The sheep didn’t have enough time. Not enough time to chew, not enough time to play, not even enough time to work. Not that he had worked for quite a while. If he could only make his head quieter. Was there such a thing? It felt so busy, so noisy, not to mention all the arguments. Imagined, fierce debates, with real sheep, that weren’t really present. Which, he astutely determined, constituted most of the noise. It was frustrating, and also totally ridiculous. Not his preparatory, or auxiliary, arguments, but that these absent sheep actually believed such nonsense. The internal ovine orator heaved himself up with a heavy breath, remaining puffed for as long as it felt right, then slowly deflated. Imagining everything bad leaving his woolly body.
“There were always going to be stupid sheep,” Johnny started up again. He didn’t know if this was comforting or not, but there was no point in getting worked up every time he met one. Unfortunately, it seemed as if he was almost exclusively surrounded by especially uninterested sheep, but that wasn’t the point. The point was that he didn’t have enough time. Not enough time to worry about unfriendly simpletons or determinedly static, and un-wondering, fellow world-ers. Not even a spare moment to wonder how they managed not to ponder anything he was currently mulling. Johnny was always thinking, all the time, but it wasn’t enough.
He wasn’t complaining, like so many circular conversations by decidedly negative bleaters, who shall remain absent, along with their constant support panel. The sheep felt puffed up again, but he had started planning. He had to do something, this he had decided, yet again. Oh yes, no longer would the obstacles of possible decision making stand in his way. Broken down they lay as another mental check point was passed. The woolly worrier had accidentally kicked out at the flimsy blue barn divider. “If only such valuable progress was more visible to others,” the sheep lamented, drifting back outside.
What was even more important was which wall to break through next, and would the farm management notice the loss of insulation? His burgeoning metamorphosis was a simple matter, and wouldn’t need to involve the Darlings at all, as they mainly focused on fences. All Johnny needed to do was decide what he wanted to be, or was. He could be anything, anyone. Although he did resemble a rather large rabbit in an especially woollen jacket.
As a sheep, he was laboured for time, which was a common enough problem amongst sheep. At least for those with any interest beyond the consumption of grass and gossip. It was entirely possible that any other animal, in any walk, crawl, swim, or flight, of life, had much more time on their paws, claws, hooves, fins, wings, or talons, than he did. The sheep shook his head free from appendage based distractions. It was free time that was at the very essence of his dilemma, or more importantly, it was his time to be free.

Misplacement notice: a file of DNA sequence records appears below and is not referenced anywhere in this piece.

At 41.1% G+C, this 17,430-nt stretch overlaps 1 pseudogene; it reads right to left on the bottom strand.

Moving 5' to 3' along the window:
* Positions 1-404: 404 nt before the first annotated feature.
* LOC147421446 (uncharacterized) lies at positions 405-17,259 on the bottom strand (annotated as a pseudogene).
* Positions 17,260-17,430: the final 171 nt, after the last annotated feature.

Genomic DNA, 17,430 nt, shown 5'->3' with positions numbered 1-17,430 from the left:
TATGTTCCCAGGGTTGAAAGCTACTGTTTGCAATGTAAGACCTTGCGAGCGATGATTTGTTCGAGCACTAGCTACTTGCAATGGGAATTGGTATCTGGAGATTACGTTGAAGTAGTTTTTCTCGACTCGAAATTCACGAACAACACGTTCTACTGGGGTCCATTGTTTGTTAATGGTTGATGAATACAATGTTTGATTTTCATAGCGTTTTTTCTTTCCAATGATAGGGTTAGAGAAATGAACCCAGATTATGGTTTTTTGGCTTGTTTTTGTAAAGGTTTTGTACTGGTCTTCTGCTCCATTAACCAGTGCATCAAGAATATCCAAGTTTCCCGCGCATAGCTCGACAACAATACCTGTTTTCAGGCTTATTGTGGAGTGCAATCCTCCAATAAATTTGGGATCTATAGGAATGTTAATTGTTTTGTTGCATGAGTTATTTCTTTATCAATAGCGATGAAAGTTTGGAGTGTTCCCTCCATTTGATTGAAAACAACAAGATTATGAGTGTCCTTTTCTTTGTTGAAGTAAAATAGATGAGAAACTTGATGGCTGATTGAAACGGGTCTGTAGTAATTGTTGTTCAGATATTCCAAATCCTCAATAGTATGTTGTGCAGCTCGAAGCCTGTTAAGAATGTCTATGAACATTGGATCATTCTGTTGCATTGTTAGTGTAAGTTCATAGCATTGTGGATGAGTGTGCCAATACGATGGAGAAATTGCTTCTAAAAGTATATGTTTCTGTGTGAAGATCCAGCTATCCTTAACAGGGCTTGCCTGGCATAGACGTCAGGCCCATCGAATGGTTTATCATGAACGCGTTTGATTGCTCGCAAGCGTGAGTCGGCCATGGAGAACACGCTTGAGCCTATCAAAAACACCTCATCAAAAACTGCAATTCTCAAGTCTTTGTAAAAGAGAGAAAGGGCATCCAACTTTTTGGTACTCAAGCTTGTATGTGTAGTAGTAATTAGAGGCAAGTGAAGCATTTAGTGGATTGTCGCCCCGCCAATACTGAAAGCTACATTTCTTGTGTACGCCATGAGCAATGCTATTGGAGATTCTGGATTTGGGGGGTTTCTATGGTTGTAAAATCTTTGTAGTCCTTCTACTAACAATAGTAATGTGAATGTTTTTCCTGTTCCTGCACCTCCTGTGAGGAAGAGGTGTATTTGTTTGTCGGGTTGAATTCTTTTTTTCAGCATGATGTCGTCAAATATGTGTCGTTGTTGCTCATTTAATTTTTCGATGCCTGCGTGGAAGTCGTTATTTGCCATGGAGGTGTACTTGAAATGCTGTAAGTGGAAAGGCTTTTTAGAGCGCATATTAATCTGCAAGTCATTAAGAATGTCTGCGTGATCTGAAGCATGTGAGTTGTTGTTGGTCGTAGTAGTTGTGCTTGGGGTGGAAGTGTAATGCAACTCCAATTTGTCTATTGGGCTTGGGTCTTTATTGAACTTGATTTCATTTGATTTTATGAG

As a squirrel, he could hide out in his own tree, spend his time reading, thinking, eating nuts, and doing anything and everything that squirrels found fascinating. If he was a badger, he could dig an entire labyrinth of secret passages, and finally be safe from the prying eyes of his immediate ovine community. They would never bother him as a badger, in fear of leaving the well-lit safety of the farm so far behind. He could then spend his evenings reading by firelight, though that might be a bit lonely.
“You’re a sheep, Johnny,” a heavyset fellow wool producer stated flatly in front of his face, “in case you forget.” Johnny just stared at his gravelly toothed and grass stained grimace. The older sheep wasn’t blinking, while Johnny’s eyes flickered, and after a determined moment, which the large sheep clearly won, the elder walked away. Taking the possibility of violence along with him. This was exactly why Johnny had so many preparatory, yet ultimately unused, statements swirling around his head. Complacent ignorance was what Johnny wanted to escape from the most, with the possibility of imminent violence as a close second. He had never been that fond of physical expression, but the mundanity of his fellow sheep never failed to surprise and disappoint him, and by disappoint, he really meant bore. Naturally, there was still an element of enragement in these close encounters, but he was working on that too.
“I am reinventing myself,” Johnny tossed his head back in confident defiance, as he shouted after the retreating bulk of square trimmed wool. Action packed with repressed vengeance. The young sheep had always wanted to grow his wool longer, and the wavy woollen look of a rebel might well suit him. A leather clad hero from days gone by, with incredibly shiny wool. Styled in unreasonable curves, and pointing most pertinently at the top and tail, but the stale grassy breath of the old sheep was already back. Having brought his bulk and unspoken, yet evidently valuable, violence along with him.